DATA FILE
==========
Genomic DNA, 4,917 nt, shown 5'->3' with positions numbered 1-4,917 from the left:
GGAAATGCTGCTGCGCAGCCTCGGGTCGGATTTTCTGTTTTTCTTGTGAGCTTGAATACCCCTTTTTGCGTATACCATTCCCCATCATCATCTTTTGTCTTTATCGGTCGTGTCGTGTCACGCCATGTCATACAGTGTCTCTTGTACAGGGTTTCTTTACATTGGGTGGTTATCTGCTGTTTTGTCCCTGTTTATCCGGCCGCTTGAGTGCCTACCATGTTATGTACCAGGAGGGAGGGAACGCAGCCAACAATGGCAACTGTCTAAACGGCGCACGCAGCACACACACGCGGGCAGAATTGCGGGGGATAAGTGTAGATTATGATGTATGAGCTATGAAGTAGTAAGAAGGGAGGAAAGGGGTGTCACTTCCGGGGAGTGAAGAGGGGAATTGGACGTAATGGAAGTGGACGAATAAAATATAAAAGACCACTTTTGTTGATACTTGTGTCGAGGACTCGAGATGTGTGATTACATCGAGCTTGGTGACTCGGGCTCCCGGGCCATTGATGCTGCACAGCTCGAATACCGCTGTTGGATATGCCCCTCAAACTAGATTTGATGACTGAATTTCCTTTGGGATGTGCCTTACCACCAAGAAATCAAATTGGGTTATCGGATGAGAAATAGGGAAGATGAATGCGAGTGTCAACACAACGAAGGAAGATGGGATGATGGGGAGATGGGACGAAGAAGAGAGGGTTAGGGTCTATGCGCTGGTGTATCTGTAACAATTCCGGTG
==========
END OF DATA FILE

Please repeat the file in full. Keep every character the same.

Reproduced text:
Genomic DNA, 4,917 nt, shown 5'->3' with positions numbered 1-4,917 from the left:
GGAAATGCTGCTGCGCAGCCTCGGGTCGGATTTTCTGTTTTTCTTGTGAGCTTGAATACCCCTTTTTGCGTATACCATTCCCCATCATCATCTTTTGTCTTTATCGGTCGTGTCGTGTCACGCCATGTCATACAGTGTCTCTTGTACAGGGTTTCTTTACATTGGGTGGTTATCTGCTGTTTTGTCCCTGTTTATCCGGCCGCTTGAGTGCCTACCATGTTATGTACCAGGAGGGAGGGAACGCAGCCAACAATGGCAACTGTCTAAACGGCGCACGCAGCACACACACGCGGGCAGAATTGCGGGGGATAAGTGTAGATTATGATGTATGAGCTATGAAGTAGTAAGAAGGGAGGAAAGGGGTGTCACTTCCGGGGAGTGAAGAGGGGAATTGGACGTAATGGAAGTGGACGAATAAAATATAAAAGACCACTTTTGTTGATACTTGTGTCGAGGACTCGAGATGTGTGATTACATCGAGCTTGGTGACTCGGGCTCCCGGGCCATTGATGCTGCACAGCTCGAATACCGCTGTTGGATATGCCCCTCAAACTAGATTTGATGACTGAATTTCCTTTGGGATGTGCCTTACCACCAAGAAATCAAATTGGGTTATCGGATGAGAAATAGGGAAGATGAATGCGAGTGTCAACACAACGAAGGAAGATGGGATGATGGGGAGATGGGACGAAGAAGAGAGGGTTAGGGTCTATGCGCTGGTGTATCTGTAACAATTCCGGTG